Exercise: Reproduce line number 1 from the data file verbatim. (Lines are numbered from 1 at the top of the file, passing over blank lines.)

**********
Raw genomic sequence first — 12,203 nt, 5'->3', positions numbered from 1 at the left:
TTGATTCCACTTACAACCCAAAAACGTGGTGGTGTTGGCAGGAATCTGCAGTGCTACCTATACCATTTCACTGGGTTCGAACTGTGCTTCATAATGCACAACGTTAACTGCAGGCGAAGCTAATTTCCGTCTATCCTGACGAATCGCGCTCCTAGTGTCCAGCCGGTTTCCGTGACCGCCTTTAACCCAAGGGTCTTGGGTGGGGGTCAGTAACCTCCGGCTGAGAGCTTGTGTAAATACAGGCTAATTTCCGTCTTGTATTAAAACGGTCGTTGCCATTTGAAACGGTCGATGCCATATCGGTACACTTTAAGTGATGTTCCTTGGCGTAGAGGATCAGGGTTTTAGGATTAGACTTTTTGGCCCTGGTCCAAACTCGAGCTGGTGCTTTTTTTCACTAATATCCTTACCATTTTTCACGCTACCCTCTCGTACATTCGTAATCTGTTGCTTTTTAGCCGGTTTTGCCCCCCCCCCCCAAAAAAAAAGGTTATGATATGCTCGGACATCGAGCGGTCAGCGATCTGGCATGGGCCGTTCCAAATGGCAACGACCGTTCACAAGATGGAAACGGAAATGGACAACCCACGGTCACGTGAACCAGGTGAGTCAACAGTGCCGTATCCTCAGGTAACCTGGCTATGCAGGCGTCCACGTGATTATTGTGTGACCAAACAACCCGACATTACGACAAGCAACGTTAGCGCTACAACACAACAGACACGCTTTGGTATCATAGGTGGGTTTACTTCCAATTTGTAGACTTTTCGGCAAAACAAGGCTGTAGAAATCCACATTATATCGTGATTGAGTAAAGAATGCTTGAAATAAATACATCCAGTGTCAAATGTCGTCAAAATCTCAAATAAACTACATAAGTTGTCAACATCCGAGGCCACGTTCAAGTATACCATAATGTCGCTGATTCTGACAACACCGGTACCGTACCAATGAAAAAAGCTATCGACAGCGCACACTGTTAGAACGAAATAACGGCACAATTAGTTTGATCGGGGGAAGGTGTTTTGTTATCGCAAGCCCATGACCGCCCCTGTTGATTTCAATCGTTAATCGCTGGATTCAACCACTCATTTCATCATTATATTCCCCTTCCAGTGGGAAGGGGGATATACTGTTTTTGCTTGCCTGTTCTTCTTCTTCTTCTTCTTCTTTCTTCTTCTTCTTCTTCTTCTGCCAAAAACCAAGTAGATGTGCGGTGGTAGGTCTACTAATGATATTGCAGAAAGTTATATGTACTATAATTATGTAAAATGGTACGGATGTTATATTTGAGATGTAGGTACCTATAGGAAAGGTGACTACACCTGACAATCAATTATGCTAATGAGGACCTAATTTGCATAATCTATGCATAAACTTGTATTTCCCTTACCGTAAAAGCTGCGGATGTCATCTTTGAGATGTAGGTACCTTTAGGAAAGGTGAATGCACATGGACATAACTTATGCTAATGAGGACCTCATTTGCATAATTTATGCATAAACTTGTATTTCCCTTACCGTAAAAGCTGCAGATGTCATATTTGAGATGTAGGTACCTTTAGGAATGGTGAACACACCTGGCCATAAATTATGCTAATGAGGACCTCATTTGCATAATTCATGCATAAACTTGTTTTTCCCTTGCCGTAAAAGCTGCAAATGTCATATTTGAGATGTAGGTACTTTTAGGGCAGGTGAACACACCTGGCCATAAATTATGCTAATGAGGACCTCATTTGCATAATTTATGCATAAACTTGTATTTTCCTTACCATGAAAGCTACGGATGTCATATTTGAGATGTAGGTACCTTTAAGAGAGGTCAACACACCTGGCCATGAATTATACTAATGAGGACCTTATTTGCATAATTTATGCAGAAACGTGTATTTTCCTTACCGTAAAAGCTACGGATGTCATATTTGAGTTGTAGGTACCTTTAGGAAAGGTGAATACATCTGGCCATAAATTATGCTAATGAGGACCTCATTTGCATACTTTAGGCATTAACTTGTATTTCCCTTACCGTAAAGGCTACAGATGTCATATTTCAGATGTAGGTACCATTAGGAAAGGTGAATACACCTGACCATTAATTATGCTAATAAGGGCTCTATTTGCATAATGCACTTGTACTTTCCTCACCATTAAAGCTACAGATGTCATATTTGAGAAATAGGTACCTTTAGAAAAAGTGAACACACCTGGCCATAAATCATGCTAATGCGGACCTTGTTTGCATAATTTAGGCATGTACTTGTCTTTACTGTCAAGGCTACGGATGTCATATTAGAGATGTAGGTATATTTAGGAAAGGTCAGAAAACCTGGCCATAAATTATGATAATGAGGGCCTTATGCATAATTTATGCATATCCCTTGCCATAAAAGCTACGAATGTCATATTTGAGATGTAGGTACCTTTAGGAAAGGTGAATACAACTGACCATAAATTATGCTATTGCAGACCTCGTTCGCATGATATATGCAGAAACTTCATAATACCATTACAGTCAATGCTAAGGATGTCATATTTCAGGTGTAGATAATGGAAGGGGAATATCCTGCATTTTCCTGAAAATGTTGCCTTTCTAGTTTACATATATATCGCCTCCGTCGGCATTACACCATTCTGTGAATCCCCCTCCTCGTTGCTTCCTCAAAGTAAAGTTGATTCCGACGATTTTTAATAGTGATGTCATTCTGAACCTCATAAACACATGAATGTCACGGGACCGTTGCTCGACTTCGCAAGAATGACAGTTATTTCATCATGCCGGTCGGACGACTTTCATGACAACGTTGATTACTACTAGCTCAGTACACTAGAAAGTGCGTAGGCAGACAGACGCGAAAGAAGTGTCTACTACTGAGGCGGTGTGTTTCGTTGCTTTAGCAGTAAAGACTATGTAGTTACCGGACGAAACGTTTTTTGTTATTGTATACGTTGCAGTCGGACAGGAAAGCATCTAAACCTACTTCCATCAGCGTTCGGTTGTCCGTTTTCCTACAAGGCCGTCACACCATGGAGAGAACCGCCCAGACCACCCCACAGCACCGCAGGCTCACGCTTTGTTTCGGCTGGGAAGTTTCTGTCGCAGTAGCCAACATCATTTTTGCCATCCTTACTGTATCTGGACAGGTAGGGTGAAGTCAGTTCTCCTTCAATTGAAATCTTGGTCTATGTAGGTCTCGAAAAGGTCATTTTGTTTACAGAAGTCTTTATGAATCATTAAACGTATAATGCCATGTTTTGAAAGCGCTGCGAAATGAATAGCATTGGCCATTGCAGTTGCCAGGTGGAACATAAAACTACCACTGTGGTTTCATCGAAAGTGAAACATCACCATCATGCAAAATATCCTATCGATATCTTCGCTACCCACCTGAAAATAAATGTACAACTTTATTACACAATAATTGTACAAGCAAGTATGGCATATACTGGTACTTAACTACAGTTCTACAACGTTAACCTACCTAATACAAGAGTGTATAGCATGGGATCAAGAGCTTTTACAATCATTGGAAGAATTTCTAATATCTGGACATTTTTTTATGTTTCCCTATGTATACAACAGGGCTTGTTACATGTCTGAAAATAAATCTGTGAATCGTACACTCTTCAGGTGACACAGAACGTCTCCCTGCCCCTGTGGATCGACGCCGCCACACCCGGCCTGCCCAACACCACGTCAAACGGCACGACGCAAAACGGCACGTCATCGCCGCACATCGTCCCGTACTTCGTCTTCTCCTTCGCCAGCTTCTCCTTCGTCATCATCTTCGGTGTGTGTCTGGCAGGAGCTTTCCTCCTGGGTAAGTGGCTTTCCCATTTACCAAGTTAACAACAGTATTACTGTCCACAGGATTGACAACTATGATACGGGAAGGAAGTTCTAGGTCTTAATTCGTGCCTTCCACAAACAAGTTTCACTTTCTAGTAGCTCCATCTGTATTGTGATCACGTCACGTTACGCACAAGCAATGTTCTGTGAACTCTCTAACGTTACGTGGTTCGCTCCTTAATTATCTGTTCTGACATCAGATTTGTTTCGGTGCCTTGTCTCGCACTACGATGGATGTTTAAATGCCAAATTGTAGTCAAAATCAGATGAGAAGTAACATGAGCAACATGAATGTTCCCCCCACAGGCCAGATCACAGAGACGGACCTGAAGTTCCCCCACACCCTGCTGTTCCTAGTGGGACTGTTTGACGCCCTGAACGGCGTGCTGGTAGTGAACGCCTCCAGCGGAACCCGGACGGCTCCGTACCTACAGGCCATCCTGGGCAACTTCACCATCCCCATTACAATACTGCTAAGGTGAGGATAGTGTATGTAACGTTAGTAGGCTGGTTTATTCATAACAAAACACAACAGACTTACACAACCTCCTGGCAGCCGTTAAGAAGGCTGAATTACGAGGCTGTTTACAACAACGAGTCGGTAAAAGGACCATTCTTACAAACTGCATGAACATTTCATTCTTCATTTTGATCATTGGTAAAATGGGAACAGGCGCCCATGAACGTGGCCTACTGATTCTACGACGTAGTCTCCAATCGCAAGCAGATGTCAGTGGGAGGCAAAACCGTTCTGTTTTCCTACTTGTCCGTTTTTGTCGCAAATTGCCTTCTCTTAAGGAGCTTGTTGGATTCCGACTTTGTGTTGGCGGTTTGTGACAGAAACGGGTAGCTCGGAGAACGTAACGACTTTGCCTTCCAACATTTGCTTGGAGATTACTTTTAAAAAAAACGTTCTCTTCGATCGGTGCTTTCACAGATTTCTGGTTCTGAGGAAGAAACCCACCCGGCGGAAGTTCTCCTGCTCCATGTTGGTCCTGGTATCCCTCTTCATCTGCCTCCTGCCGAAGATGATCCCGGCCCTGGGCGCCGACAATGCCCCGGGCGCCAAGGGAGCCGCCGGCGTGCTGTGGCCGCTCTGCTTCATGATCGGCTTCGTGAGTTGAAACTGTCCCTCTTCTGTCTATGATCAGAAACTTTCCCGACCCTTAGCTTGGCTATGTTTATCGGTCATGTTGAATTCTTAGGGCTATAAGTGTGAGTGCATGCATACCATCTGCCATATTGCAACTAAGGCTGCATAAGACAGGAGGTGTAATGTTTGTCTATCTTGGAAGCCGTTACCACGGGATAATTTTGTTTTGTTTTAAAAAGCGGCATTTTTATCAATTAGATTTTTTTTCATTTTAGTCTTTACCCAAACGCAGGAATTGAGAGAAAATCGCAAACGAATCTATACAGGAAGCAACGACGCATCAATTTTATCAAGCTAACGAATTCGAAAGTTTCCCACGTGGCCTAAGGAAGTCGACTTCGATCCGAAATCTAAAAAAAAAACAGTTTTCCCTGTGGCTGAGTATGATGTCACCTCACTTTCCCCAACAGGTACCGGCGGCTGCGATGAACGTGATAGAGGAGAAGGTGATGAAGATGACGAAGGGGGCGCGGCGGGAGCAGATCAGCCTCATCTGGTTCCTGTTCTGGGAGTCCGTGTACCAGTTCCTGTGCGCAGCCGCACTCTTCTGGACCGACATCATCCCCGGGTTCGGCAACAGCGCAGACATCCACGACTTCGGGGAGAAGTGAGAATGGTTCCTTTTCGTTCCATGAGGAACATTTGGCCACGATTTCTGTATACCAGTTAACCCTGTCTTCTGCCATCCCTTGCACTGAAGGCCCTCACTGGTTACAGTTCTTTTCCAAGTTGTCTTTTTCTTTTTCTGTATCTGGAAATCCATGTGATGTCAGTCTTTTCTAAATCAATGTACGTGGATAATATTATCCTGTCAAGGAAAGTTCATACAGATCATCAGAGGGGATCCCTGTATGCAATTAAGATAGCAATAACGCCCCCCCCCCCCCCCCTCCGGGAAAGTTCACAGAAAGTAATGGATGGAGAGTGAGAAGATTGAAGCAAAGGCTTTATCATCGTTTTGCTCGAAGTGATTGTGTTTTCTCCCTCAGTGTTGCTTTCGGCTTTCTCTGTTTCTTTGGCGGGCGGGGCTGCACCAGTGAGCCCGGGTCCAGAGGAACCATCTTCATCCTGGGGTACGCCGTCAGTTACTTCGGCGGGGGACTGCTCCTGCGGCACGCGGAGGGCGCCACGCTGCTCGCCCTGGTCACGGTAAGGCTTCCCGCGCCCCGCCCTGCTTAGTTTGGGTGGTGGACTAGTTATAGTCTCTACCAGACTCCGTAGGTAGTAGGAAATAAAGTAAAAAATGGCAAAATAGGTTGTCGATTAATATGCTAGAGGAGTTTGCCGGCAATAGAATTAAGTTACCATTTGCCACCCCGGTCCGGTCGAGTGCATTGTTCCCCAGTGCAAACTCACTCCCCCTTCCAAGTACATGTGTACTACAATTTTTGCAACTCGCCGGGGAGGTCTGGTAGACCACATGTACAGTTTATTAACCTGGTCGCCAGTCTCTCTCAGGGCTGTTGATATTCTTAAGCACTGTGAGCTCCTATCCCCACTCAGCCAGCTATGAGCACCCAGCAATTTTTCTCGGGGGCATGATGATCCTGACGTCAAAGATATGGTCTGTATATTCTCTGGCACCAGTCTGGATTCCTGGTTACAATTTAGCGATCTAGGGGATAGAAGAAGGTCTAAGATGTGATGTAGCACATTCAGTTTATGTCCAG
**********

Raw genomic sequence first — 12,203 nt, 5'->3', positions numbered from 1 at the left: